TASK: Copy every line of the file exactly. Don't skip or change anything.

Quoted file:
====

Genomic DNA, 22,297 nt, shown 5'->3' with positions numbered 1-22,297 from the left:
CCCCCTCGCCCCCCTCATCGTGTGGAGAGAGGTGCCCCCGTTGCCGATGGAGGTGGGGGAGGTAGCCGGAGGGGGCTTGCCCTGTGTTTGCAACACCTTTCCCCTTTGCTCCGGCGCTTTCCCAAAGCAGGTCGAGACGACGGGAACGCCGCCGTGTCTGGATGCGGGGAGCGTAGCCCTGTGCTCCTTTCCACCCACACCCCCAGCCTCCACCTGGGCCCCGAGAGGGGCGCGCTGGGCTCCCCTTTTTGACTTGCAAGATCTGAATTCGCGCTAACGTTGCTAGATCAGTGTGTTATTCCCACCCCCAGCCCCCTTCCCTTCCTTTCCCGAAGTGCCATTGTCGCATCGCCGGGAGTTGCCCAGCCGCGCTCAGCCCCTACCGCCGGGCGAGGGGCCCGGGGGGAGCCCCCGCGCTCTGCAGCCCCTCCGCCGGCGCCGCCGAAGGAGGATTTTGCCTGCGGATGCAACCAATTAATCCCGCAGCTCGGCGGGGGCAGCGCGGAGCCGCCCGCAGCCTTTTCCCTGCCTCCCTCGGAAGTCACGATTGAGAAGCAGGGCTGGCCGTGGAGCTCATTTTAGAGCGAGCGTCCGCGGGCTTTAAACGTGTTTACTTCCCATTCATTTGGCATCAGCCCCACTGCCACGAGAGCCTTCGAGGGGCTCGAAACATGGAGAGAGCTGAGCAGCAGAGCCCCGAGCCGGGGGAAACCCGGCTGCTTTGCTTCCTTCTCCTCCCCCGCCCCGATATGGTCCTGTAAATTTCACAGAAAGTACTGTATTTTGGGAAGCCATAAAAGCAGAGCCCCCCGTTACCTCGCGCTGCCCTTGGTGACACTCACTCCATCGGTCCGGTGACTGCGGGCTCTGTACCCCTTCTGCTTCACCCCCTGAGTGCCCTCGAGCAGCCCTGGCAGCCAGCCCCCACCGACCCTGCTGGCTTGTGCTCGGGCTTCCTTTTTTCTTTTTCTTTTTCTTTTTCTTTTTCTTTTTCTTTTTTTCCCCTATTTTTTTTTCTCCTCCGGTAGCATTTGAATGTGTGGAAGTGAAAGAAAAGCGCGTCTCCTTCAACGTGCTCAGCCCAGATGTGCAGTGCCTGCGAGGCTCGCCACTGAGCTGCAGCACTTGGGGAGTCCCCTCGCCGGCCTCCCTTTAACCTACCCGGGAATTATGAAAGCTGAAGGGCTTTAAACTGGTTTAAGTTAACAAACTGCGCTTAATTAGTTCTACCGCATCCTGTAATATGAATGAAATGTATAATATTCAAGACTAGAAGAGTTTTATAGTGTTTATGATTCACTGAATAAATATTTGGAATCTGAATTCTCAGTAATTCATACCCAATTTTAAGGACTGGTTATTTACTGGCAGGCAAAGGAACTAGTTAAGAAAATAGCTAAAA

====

Genomic DNA, 22,297 nt, shown 5'->3' with positions numbered 1-22,297 from the left:
CCCCCTCGCCCCCCTCATCGTGTGGAGAGAGGTGCCCCCGTTGCCGATGGAGGTGGGGGAGGTAGCCGGAGGGGGCTTGCCCTGTGTTTGCAACACCTTTCCCCTTTGCTCCGGCGCTTTCCCAAAGCAGGTCGAGACGACGGGAACGCCGCCGTGTCTGGATGCGGGGAGCGTAGCCCTGTGCTCCTTTCCACCCACACCCCCAGCCTCCACCTGGGCCCCGAGAGGGGCGCGCTGGGCTCCCCTTTTTGACTTGCAAGATCTGAATTCGCGCTAACGTTGCTAGATCAGTGTGTTATTCCCACCCCCAGCCCCCTTCCCTTCCTTTCCCGAAGTGCCATTGTCGCATCGCCGGGAGTTGCCCAGCCGCGCTCAGCCCCTACCGCCGGGCGAGGGGCCCGGGGGGAGCCCCCGCGCTCTGCAGCCCCTCCGCCGGCGCCGCCGAAGGAGGATTTTGCCTGCGGATGCAACCAATTAATCCCGCAGCTCGGCGGGGGCAGCGCGGAGCCGCCCGCAGCCTTTTCCCTGCCTCCCTCGGAAGTCACGATTGAGAAGCAGGGCTGGCCGTGGAGCTCATTTTAGAGCGAGCGTCCGCGGGCTTTAAACGTGTTTACTTCCCATTCATTTGGCATCAGCCCCACTGCCACGAGAGCCTTCGAGGGGCTCGAAACATGGAGAGAGCTGAGCAGCAGAGCCCCGAGCCGGGGGAAACCCGGCTGCTTTGCTTCCTTCTCCTCCCCCGCCCCGATATGGTCCTGTAAATTTCACAGAAAGTACTGTATTTTGGGAAGCCATAAAAGCAGAGCCCCCCGTTACCTCGCGCTGCCCTTGGTGACACTCACTCCATCGGTCCGGTGACTGCGGGCTCTGTACCCCTTCTGCTTCACCCCCTGAGTGCCCTCGAGCAGCCCTGGCAGCCAGCCCCCACCGACCCTGCTGGCTTGTGCTCGGGCTTCCTTTTTTCTTTTTCTTTTTCTTTTTCTTTTTCTTTTTCTTTTTTTCCCCTATTTTTTTTTCTCCTCCGGTAGCATTTGAATGTGTGGAAGTGAAAGAAAAGCGCGTCTCCTTCAACGTGCTCAGCCCAGATGTGCAGTGCCTGCGAGGCTCGCCACTGAGCTGCAGCACTTGGGGAGTCCCCTCGCCGGCCTCCCTTTAACCTACCCGGGAATTATGAAAGCTGAAGGGCTTTAAACTGGTTTAAGTTAACAAACTGCGCTTAATTAGTTCTACCGCATCCTGTAATATGAATGAAATGTATAATATTCAAGACTAGAAGAGTTTTATAGTGTTTATGATTCACTGAATAAATATTTGGAATCTGAATTCTCAGTAATTCATACCCAATTTTAAGGACTGGTTATTTACTGGCAGGCAAAGGAACTAGTTAAGAAAATAGCTAAAA